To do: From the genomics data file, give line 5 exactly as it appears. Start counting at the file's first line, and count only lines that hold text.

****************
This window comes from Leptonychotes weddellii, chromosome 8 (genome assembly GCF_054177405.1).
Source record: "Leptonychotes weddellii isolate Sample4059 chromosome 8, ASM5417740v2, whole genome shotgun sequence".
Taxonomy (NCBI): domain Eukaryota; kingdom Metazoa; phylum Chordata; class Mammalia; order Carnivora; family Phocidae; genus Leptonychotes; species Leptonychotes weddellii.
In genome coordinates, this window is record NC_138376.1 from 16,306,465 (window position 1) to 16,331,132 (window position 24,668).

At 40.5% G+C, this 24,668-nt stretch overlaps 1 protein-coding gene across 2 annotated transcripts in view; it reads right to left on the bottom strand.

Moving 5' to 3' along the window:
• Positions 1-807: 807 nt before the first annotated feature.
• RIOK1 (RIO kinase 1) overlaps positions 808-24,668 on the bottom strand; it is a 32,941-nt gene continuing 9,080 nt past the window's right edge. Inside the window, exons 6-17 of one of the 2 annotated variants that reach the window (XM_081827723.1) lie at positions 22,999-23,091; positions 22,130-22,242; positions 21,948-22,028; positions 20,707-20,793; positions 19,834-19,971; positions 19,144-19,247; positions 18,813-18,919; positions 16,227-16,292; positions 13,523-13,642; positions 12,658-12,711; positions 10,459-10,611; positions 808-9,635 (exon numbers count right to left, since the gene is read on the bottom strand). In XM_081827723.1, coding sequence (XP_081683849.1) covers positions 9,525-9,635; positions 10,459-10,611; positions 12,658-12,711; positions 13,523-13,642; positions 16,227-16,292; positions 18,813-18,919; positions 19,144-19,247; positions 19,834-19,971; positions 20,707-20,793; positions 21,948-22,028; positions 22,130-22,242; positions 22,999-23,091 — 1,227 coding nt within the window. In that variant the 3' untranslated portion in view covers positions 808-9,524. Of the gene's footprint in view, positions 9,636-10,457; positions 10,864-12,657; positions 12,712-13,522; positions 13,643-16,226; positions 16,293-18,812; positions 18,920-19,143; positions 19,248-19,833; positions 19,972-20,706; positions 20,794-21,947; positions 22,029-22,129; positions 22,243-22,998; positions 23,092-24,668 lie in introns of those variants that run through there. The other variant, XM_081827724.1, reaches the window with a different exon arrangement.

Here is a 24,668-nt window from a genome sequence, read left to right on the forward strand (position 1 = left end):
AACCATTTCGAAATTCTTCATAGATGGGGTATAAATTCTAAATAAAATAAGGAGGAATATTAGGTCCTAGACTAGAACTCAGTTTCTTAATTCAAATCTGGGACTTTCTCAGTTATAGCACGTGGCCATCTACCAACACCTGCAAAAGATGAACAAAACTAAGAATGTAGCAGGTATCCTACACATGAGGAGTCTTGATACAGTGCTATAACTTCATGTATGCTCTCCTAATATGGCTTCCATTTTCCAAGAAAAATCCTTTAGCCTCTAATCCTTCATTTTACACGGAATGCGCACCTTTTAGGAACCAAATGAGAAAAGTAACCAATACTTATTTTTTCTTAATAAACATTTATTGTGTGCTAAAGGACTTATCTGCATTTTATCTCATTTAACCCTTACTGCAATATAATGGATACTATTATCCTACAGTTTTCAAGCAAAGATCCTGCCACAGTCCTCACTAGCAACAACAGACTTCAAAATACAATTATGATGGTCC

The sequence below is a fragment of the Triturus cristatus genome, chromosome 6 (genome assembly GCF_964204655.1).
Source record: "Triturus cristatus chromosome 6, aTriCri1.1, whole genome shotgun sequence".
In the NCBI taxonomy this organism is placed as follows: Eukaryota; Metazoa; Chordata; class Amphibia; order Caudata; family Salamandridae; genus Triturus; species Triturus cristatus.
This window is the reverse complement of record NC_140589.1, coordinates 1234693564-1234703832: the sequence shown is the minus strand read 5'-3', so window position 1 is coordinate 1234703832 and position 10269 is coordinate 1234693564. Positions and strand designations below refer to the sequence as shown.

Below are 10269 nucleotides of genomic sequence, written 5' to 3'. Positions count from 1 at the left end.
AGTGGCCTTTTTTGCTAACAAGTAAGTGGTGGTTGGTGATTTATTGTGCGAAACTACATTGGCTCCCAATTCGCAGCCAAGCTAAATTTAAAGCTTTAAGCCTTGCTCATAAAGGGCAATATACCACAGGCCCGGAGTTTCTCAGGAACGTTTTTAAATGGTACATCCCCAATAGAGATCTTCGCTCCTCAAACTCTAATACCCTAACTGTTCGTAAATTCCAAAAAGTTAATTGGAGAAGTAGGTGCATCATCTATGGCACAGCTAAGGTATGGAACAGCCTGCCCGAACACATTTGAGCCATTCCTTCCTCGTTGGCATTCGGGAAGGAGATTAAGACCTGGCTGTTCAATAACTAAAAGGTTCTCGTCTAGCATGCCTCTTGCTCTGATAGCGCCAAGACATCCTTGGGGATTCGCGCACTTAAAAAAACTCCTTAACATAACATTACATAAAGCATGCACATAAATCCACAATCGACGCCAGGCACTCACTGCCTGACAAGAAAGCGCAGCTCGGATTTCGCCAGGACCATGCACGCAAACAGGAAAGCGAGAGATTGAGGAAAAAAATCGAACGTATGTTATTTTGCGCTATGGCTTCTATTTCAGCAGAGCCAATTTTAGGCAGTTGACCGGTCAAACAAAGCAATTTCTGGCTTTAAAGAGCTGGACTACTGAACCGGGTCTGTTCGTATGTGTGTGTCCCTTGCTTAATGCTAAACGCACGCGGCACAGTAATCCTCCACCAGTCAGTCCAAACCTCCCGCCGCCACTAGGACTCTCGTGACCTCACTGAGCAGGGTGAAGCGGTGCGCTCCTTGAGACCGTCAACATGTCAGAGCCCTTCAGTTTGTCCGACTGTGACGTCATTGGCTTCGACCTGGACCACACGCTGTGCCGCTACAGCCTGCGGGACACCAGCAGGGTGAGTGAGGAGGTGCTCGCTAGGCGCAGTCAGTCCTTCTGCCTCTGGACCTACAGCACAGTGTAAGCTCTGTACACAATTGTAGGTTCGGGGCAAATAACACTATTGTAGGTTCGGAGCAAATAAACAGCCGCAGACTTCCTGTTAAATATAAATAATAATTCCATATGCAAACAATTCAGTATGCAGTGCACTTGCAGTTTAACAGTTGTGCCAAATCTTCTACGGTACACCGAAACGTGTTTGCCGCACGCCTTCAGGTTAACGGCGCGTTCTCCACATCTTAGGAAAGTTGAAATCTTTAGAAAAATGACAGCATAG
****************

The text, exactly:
At 40.5% G+C, this 24,668-nt stretch overlaps 1 protein-coding gene across 2 annotated transcripts in view; it reads right to left on the bottom strand.